For those of you who aren’t familiar with Mudlarking – here is short history by Alex McHallam
A Short history of Mudlarking
Dictionary definition of a Mudlark:’ a person who scavenges in river mud for objects of value’
To many people, the word ‘Mudlark’ conjures up the image of shady characters combing the shores of a river, drifting away with their loot as the tide rises. The term became popular during the 18th and 19th Centuries when London was a major stopping point on the trade routes, bringing in cargo from all around the world. As the city prospered, the number of people making a living from the Thames rose, and not just by working on the ships or for the trading companies. Some of the poorest Londoners made their living by scouring the river looking for anything of value: cargo that had fallen overboard and come ashore; dead bodies they could loot, coins and bits and pieces of metal they found on the foreshore at low tide. Anything they could find to sell on. These were the Mudlarks.
In London today the tradition still exists but the treasure has changed. What we find on the shore reflects the rich history of our city: shards of pottery from Roman times; Elizabethan glass, charred roof tiles from the time of the Great Fire, scraps of plates from Delft and China, coins from the Middle East, driftwood from old boats and, of course, clay pipes and oyster shells.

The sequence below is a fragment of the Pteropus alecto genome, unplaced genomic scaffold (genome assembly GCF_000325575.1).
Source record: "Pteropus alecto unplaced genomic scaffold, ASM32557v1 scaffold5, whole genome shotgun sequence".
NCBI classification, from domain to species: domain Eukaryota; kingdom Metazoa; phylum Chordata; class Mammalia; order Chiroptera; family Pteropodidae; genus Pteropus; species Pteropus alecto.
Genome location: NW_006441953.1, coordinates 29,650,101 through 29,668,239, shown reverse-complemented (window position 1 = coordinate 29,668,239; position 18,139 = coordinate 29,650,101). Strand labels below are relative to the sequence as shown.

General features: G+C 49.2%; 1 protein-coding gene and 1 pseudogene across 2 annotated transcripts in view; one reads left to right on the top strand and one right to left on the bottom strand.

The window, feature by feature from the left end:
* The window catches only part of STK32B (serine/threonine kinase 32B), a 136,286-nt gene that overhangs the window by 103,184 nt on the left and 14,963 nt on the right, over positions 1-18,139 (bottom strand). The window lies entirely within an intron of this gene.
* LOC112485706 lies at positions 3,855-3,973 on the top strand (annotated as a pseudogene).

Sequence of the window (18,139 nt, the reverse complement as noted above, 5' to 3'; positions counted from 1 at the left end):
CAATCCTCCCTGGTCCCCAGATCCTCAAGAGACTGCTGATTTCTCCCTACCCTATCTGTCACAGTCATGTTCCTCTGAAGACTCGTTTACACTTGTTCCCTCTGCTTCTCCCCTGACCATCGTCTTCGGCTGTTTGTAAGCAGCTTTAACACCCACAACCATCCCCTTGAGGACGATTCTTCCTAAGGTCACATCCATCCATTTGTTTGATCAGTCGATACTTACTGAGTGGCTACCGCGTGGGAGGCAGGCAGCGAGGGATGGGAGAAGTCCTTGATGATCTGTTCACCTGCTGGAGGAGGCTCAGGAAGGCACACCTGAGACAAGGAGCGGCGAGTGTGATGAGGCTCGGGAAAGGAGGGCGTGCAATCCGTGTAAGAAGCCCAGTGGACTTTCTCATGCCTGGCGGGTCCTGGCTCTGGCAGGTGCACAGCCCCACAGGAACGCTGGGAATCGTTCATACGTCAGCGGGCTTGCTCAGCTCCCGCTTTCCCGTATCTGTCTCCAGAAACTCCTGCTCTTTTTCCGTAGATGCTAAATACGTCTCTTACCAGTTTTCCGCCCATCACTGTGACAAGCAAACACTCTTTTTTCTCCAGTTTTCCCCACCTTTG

The pipes and oyster shells connect us to Londoners of years gone by who would sup on a few oysters and then round off the repast with a pinch of tobacco in a clay pipe, the forerunners to cigarettes. These were then discarded in the river.
As artists, we are inspired by these small remnants of history. We love the ramdomness of our finds and the beauty of the glass and pottery that has been rolled over and over by the ebb and flow of the river. As the saying goes, ‘One man’s rubbish is another man’s treasure’.
Example of Rusted Treasures
My painting ‘Rusted Treasure’ inspired by the photograph I took above and incorporating my finds…………….. great fun!